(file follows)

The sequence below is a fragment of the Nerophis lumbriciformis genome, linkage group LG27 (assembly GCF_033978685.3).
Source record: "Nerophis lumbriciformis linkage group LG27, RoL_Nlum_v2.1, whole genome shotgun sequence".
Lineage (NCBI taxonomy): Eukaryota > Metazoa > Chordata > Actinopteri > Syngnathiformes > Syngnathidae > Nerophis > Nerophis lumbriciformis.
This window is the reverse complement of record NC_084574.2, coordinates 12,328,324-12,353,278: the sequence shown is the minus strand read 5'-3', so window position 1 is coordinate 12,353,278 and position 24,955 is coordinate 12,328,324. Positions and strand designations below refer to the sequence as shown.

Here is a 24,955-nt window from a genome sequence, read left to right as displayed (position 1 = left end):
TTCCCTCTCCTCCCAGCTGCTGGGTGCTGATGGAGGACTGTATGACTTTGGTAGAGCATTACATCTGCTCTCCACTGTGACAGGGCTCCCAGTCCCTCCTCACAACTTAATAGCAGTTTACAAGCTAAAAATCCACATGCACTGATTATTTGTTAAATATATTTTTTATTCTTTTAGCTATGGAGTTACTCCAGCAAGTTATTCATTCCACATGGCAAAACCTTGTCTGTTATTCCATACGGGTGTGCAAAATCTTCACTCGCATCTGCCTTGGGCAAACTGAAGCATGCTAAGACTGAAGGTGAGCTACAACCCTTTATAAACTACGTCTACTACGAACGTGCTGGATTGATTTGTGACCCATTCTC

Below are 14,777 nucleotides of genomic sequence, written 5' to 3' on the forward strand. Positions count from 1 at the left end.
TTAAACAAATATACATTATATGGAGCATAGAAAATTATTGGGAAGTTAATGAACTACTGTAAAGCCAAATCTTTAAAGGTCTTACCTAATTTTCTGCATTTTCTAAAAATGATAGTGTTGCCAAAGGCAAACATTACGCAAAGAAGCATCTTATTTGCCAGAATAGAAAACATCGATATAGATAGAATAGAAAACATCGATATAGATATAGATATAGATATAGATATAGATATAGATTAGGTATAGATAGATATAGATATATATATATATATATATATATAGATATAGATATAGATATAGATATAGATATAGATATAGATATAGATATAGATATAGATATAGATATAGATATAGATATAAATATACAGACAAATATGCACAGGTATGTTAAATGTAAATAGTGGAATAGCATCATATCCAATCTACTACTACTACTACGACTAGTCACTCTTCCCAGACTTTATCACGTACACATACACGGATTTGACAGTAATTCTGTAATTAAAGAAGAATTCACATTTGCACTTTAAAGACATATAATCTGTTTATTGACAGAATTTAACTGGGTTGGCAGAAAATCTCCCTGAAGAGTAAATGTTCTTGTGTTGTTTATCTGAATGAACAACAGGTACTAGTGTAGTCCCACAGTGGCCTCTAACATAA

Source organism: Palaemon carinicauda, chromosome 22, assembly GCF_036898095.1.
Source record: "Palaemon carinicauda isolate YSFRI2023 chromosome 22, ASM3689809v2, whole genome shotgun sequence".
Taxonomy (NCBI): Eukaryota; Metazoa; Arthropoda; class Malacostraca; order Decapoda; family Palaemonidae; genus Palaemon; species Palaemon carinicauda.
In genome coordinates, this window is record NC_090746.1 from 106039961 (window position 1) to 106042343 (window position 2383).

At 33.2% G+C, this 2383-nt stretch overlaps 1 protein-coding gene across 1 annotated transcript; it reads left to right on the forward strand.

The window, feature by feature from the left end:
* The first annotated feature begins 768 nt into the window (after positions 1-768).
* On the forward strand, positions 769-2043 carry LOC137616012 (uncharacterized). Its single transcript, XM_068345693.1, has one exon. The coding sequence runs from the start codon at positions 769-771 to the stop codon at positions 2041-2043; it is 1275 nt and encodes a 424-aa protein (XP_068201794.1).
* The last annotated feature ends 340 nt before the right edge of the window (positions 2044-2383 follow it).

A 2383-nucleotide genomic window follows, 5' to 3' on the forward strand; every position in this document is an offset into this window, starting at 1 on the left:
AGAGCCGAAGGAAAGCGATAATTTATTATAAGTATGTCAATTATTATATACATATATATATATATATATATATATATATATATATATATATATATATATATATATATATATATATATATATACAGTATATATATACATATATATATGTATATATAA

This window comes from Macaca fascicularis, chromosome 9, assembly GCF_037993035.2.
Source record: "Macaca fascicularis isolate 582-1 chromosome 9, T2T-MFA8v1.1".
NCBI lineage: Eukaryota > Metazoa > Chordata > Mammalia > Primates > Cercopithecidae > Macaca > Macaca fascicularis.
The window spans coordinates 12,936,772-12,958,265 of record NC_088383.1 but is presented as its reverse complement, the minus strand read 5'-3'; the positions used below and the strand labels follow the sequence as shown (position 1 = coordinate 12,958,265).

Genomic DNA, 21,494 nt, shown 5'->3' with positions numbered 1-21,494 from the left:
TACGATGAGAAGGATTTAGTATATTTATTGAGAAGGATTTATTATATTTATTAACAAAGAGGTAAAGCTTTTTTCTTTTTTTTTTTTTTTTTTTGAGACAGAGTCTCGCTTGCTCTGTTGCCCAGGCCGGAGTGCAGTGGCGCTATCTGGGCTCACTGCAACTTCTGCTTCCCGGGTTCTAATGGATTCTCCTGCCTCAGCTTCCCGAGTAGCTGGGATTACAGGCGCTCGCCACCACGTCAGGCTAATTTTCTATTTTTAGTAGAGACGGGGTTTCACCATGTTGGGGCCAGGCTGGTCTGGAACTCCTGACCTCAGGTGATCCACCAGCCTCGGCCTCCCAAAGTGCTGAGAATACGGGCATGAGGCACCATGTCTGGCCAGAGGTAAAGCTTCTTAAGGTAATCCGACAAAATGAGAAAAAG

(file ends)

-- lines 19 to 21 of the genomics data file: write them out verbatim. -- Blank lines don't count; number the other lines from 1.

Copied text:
AGAGCCGAAGGAAAGCGATAATTTATTATAAGTATGTCAATTATTATATACATATATATATATATATATATATATATATATATATATATATATATATATATATATATATATATATATATATACAGTATATATATACATATATATATGTATATATAA

This window comes from Macaca fascicularis, chromosome 9, assembly GCF_037993035.2.
Source record: "Macaca fascicularis isolate 582-1 chromosome 9, T2T-MFA8v1.1".